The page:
Coca-Cola Proves Yet Again Why Carbonated Sugar-Water Is Still In Vogue 125 Years Later

Shares of Coca-Cola [$KO] popped 2.0% in premarket trading Wednesday, after the beverage behemoth posted a Q4 profit that exceeded expectations. Volume trends remained “resilient” in the thick of the pandy, but experienced pressure in December and into 2021 amid a resurgence in virus cases. 

Net income dipped $1.46 billion, or 34 cents a share, from $2.04 billion, or 47 cents a share, in the year-ago period. Excluding non-recurring items, adjusted earnings per share increased to 47 cents from 44 cents, outpacing the consensus of 42 cents. Revenue fell 5% to $8.61 billion, coming in just above the consensus of $8.60 billion.

Reported revenue fell in all geographic regions, with North America revenue down the least at a 1% dip and Latin America down the most with a 14% decline. For 2021, the company expects adjusted EPS growth in the high-single to low-double digits percentage ranges, while the current EPS consensus of $2.10 implies 7.7% growth. The stock has lost 7.9% over the past three months through Tuesday, while the Dow Jones has gained 6.6%.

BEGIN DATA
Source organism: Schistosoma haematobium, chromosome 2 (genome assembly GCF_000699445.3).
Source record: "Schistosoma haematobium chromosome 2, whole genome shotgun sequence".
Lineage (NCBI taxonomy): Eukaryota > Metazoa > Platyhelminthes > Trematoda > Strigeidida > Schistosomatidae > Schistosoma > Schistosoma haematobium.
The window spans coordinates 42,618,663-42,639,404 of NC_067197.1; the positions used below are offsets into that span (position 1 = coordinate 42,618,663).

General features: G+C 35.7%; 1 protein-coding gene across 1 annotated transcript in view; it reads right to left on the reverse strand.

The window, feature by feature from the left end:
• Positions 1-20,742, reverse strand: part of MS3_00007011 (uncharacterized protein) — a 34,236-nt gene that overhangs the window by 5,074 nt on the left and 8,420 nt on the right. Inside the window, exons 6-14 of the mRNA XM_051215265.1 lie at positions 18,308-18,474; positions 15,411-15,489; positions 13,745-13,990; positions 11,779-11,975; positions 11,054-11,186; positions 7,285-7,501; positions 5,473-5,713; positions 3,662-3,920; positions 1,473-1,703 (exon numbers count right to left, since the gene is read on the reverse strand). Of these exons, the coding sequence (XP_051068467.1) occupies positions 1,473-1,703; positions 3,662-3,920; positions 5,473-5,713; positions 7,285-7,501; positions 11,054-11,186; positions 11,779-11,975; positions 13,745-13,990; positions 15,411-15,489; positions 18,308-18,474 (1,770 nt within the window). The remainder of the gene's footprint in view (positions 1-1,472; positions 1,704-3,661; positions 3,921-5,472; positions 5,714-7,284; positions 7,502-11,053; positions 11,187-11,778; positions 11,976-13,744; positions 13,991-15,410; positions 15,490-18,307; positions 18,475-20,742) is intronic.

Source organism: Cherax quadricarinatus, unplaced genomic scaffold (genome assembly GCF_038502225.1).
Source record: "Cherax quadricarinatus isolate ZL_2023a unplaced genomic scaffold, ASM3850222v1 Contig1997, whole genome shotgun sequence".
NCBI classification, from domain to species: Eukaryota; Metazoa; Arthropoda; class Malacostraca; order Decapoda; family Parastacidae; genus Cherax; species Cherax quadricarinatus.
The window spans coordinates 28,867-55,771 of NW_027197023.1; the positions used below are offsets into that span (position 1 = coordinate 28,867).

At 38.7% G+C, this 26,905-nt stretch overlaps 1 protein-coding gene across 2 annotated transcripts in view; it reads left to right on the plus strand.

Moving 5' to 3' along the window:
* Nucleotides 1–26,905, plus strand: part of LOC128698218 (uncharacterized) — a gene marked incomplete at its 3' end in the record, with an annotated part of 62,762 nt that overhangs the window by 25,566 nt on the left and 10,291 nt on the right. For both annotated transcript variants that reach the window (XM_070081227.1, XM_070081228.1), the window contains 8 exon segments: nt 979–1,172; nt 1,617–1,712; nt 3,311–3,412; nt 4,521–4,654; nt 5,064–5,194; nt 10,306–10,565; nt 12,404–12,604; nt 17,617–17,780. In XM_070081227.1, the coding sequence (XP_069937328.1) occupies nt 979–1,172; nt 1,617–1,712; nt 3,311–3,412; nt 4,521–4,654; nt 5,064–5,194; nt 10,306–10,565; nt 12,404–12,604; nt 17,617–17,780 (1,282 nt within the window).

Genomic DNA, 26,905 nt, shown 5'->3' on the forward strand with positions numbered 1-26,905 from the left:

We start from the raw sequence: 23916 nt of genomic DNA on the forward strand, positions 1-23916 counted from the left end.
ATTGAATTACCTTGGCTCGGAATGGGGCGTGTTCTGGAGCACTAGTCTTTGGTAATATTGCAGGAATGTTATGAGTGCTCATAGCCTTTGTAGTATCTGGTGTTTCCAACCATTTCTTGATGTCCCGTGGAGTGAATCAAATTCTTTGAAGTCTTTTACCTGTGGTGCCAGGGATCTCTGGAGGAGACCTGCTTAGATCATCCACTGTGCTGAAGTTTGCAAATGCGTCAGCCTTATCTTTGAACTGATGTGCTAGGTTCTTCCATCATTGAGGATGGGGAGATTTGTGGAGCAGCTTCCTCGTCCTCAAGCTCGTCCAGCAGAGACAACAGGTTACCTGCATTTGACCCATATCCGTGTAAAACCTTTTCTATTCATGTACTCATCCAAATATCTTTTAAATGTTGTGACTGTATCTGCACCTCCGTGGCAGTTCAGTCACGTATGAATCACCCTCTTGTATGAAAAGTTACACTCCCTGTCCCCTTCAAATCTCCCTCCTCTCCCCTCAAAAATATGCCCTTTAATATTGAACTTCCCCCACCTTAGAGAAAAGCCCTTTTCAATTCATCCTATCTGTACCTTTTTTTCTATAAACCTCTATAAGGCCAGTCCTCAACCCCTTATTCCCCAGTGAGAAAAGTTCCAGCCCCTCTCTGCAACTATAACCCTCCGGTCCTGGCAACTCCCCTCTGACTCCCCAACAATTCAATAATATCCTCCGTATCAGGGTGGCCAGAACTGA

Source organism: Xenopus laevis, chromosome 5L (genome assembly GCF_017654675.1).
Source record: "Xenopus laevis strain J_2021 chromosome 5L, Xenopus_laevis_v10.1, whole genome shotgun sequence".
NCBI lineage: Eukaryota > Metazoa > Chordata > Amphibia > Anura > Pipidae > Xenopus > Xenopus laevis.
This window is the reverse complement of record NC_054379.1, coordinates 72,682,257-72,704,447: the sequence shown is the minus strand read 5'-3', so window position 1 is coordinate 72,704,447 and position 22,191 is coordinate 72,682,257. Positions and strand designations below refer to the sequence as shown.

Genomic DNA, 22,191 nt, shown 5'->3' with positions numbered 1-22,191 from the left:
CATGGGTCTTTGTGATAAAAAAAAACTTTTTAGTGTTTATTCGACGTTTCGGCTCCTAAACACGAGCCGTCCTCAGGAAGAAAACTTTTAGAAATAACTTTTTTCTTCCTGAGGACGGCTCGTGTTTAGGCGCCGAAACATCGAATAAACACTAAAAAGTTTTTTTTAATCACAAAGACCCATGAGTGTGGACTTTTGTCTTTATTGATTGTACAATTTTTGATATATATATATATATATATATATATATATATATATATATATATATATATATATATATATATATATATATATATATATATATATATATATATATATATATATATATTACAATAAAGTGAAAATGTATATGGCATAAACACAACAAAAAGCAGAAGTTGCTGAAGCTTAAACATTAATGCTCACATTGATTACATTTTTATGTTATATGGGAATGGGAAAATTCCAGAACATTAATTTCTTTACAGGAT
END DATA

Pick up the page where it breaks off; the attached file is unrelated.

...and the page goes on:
Can you believe sugar-water has been sold in stores for 125 years? If we were to teleport back to 1886 in Columbus, Georgia, we would witness pharmacist John Stith Pemberton concocting the original Coca-Cola, which was initially propagated as an aid in the relief of headache, to be placed primarily on sale in drugstores as a medicinal beverage.

Pemberton continued mixing experiments and reached his goal just months later, the new product as yet unnamed nor a carbonated drink, was ready for the market and was made available for sale. Pemberton’s bookkeeper, Frank Robinson, is credited with naming the product and creating its logo. Robinson chose the name Coca-Cola because of its two main ingredients (coca leaves and kola nuts) and because it sounded like an alliteration.

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